1948 United States presidential election in South Carolina

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United States presidential election in South Carolina, 1948

← 1944 November 2, 1948 (1948-11-02) 1952 →
  Governor Strom Thurmond b&w crop.jpg Harry S. Truman.jpg
Nominee Strom Thurmond Harry S. Truman
Party Dixiecrat Democratic
Home state South Carolina Missouri
Running mate Fielding L. Wright Alben Barkley
Electoral vote 8 0
Popular vote 102,607 34,423
Percentage 71.97% 24.14%

South Carolina Presidential Election Results 1948.svg
County Results

President before election

Harry Truman
Democratic

Elected President

Harry Truman
Democratic

The 1948 United States presidential election in South Carolina took place on November 2, 1948, as part of the 1948 United States presidential election. State voters chose eight electors to the Electoral College, which selected the president and vice president.

South Carolina was won by States' Rights Democratic candidate Strom Thurmond, defeating the Democratic candidate, incumbent President Harry S. Truman, and New York Governor Thomas E. Dewey.

Thurmond won his native state by a margin of 47.77 percent, making him the first third-party candidate to carry the state since Southern Democrat John C. Breckinridge in 1860.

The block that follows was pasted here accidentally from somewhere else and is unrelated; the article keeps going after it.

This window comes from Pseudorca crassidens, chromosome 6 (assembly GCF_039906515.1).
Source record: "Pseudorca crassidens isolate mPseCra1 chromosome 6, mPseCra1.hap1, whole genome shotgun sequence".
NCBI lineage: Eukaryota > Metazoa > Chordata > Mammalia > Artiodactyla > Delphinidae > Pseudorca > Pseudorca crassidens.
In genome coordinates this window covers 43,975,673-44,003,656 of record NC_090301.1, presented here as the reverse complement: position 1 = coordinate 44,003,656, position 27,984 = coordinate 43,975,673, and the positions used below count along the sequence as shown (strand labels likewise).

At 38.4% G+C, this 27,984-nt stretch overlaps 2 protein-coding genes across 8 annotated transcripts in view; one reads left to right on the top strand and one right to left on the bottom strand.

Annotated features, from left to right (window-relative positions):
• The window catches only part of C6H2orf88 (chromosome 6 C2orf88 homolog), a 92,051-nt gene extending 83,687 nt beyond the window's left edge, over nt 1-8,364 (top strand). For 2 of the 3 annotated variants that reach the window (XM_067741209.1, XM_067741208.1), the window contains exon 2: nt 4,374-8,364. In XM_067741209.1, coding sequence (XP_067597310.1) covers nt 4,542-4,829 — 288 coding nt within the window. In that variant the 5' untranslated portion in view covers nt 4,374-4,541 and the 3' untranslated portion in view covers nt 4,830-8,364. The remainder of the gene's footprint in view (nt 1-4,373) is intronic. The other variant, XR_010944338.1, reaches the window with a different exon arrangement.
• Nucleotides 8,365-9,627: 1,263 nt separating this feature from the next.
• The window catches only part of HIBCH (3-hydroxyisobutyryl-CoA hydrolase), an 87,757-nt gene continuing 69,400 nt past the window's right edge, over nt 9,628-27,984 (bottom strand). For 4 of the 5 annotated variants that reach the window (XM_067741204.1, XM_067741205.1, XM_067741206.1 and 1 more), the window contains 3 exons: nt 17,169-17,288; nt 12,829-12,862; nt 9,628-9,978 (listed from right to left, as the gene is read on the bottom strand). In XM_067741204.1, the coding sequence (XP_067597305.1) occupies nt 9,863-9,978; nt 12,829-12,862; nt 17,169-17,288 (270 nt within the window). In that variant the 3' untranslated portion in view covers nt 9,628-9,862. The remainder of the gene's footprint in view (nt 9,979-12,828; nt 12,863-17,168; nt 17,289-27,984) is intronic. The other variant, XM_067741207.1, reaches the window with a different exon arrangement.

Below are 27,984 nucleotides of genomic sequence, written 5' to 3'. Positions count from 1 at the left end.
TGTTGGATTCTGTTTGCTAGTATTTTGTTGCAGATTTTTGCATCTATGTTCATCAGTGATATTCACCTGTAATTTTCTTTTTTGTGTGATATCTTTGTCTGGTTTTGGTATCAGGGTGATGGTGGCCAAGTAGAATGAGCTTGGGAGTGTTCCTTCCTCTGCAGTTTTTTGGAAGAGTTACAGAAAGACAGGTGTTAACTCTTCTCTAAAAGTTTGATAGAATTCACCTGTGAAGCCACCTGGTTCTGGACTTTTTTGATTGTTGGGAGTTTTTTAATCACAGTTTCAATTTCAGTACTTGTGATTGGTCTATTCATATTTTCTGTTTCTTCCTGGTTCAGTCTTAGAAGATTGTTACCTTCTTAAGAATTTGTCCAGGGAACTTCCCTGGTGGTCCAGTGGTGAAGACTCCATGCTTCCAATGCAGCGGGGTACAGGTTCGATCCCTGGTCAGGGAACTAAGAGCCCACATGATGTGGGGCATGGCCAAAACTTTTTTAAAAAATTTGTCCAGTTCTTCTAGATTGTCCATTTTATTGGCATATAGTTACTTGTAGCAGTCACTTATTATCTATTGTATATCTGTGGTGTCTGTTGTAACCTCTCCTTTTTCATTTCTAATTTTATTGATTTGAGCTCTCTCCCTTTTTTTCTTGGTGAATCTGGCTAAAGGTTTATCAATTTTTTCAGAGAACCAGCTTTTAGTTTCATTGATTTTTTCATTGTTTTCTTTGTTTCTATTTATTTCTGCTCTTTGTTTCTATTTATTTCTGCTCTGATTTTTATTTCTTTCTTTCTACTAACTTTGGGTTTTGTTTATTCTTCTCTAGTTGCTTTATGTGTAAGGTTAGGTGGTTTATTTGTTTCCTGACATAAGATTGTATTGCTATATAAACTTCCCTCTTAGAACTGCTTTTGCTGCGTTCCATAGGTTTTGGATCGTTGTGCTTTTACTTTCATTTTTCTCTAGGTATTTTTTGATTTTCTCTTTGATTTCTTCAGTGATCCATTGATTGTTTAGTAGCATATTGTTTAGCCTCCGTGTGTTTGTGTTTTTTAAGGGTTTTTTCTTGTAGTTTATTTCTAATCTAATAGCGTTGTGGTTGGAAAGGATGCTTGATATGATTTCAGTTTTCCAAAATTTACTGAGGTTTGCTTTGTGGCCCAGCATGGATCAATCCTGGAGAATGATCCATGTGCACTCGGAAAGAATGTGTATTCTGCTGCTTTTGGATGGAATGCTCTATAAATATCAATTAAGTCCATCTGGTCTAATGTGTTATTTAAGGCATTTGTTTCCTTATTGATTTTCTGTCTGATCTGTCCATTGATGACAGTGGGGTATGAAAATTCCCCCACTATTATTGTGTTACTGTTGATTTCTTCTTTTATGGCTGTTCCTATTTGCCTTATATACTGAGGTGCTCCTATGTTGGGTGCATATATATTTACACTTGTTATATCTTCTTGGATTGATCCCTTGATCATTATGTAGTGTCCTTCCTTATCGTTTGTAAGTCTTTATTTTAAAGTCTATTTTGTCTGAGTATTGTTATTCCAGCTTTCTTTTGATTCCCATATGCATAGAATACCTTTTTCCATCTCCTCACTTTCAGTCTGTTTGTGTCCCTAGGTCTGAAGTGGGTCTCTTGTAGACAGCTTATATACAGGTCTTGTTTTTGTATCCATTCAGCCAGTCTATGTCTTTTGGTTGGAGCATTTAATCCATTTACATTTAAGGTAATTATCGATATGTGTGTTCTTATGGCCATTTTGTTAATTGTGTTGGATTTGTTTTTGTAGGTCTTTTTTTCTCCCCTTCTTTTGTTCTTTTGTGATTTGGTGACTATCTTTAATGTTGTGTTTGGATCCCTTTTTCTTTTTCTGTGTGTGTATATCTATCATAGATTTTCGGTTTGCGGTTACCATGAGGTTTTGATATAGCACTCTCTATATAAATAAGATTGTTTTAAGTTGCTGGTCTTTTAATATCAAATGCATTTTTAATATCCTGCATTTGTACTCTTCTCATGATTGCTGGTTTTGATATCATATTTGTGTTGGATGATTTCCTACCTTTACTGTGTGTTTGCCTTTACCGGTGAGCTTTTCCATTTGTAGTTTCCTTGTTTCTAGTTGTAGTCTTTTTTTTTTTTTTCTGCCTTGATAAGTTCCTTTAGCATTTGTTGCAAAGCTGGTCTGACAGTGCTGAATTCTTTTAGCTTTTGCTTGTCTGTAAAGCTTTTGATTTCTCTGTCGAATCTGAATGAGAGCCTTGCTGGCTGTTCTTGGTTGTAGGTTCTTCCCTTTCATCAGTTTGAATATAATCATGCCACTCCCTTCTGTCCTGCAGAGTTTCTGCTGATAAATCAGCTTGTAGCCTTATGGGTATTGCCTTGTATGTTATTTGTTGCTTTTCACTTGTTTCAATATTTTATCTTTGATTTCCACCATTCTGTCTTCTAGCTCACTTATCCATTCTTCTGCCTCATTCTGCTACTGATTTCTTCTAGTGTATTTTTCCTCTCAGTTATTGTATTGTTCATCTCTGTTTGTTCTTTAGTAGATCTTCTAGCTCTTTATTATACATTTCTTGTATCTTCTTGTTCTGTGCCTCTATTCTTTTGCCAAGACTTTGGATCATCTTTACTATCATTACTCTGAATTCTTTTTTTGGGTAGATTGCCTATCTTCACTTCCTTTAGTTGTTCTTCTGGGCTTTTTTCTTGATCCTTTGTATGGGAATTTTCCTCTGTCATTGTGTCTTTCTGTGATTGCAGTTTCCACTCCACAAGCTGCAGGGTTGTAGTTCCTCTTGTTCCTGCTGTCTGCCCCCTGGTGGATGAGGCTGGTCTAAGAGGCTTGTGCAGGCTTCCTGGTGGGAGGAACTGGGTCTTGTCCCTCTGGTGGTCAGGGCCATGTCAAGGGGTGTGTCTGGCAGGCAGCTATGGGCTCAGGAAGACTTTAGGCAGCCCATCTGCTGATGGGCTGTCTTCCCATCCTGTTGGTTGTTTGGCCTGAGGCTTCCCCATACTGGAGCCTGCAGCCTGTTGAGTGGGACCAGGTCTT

Background[edit]

For six decades South Carolina had been a one-party state dominated by the Democratic Party. The Republican Party had been moribund due to the disfranchisement of blacks and the complete absence of other support bases as the Palmetto State completely lacked upland or German refugee whites opposed to secession.[1] Between 1900 and 1944, no Republican presidential candidate ever obtained more than seven percent of the total presidential vote[2] – a vote which in 1924 reached as low as 6.6 percent of the total voting-age population[3] (or approximately 15 percent of the voting-age white population).

This absolute loyalty to the Democratic Party – so strong that even Catholic Al Smith in 1928 received over ninety percent of South Carolina's limited vote total at the same time as five former Confederate states bolted to Herbert Hoover[4] – began to break down with Henry A. Wallace's appointment as Vice-President and the 1943 Detroit race riots.[5] The northern left wing of the Democratic Party became as a result of this riot committed to restoring black political rights,[6] a policy vehemently opposed by all Southern Democrats as an infringement upon "states' rights". Tension widened much further when new President Harry Truman, himself a Southerner from Missouri, had described to him a number of horrifying lynchings and racial violence against black veterans, most crucially the beating and blinding of Isaac Woodard three hours after being discharged from the army.[7] Truman, previously viewed as no friend of civil rights, came to believe that racial violence against blacks in the South was a threat to the United States' image abroad and its ability to win the Cold War against the radically egalitarian rhetoric of Communism.[8]